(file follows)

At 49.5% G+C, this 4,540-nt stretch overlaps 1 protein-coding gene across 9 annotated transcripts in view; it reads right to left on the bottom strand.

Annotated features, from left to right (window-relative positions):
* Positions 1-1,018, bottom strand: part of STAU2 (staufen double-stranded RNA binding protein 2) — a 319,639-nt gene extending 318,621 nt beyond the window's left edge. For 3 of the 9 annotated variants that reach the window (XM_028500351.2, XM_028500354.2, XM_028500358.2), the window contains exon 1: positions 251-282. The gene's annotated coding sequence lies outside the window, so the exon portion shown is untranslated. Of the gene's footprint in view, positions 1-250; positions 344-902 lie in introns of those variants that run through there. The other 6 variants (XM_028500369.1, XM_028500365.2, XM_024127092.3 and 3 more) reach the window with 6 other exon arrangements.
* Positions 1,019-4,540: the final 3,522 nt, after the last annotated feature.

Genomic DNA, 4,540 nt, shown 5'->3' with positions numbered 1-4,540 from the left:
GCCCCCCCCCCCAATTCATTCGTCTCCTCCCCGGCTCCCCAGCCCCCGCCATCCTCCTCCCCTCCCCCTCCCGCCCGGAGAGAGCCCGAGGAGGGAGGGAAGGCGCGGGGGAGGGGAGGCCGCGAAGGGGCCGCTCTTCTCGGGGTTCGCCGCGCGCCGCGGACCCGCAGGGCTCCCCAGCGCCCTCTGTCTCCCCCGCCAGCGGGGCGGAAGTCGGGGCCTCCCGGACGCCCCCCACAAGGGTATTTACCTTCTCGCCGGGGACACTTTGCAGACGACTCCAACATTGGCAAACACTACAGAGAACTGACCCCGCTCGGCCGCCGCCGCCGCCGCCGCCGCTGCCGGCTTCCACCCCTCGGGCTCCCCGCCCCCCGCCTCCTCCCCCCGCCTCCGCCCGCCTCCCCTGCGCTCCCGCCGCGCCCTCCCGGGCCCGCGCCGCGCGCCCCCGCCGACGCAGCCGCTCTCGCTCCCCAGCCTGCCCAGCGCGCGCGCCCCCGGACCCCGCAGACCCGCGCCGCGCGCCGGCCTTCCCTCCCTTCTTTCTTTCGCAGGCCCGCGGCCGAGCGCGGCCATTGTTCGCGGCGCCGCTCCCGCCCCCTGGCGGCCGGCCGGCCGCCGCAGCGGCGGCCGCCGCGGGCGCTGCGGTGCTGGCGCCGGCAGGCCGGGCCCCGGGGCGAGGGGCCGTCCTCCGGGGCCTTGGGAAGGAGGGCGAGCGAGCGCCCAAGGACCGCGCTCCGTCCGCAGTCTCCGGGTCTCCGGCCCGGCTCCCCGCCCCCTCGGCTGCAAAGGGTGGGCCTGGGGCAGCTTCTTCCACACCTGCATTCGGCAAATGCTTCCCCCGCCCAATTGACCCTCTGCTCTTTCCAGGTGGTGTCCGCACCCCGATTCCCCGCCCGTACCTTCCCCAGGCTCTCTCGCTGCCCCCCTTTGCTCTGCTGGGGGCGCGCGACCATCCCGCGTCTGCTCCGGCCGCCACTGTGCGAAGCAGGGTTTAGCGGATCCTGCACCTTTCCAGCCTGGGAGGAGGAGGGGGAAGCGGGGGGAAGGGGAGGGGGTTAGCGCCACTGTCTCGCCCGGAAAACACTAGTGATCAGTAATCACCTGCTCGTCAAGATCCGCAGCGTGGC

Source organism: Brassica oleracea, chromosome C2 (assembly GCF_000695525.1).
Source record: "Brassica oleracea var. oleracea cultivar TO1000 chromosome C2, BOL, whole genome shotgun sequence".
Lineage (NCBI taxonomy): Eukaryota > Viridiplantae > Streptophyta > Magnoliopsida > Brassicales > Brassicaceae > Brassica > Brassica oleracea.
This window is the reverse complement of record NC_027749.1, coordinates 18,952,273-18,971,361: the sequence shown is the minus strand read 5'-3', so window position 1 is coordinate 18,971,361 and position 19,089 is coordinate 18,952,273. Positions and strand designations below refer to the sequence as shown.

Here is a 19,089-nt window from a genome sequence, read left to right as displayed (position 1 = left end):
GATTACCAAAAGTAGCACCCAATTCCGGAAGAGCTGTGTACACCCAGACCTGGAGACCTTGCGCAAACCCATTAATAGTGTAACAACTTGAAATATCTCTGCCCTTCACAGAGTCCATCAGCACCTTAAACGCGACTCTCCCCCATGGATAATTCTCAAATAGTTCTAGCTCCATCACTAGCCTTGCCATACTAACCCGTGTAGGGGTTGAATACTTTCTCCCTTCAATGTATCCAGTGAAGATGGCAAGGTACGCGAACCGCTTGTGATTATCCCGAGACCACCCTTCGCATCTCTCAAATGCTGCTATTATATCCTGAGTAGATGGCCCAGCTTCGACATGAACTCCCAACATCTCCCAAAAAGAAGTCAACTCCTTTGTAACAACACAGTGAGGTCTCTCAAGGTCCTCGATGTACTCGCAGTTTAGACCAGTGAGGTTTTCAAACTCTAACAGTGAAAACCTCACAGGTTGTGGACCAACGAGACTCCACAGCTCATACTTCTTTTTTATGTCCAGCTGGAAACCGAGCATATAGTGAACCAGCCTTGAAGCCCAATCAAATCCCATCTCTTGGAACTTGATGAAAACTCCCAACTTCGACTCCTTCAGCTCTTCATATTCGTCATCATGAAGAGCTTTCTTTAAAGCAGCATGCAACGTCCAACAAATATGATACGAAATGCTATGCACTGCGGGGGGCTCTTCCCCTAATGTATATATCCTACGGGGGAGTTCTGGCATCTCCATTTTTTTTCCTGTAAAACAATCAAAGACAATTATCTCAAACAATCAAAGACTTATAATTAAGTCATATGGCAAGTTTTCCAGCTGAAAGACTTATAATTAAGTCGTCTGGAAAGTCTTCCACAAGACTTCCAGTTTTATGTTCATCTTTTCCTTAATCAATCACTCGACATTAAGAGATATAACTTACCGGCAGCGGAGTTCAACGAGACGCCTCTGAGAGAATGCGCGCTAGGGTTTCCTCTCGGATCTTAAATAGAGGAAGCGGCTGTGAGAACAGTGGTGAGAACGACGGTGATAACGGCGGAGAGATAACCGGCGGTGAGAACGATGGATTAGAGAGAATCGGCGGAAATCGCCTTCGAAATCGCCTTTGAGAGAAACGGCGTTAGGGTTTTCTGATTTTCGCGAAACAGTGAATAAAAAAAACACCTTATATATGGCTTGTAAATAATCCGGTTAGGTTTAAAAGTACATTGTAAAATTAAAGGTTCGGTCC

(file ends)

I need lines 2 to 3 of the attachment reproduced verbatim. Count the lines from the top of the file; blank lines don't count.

Annotated features, from left to right (window-relative positions):
* Positions 1-1,018, bottom strand: part of STAU2 (staufen double-stranded RNA binding protein 2) — a 319,639-nt gene extending 318,621 nt beyond the window's left edge. For 3 of the 9 annotated variants that reach the window (XM_028500351.2, XM_028500354.2, XM_028500358.2), the window contains exon 1: positions 251-282. The gene's annotated coding sequence lies outside the window, so the exon portion shown is untranslated. Of the gene's footprint in view, positions 1-250; positions 344-902 lie in introns of those variants that run through there. The other 6 variants (XM_028500369.1, XM_028500365.2, XM_024127092.3 and 3 more) reach the window with 6 other exon arrangements.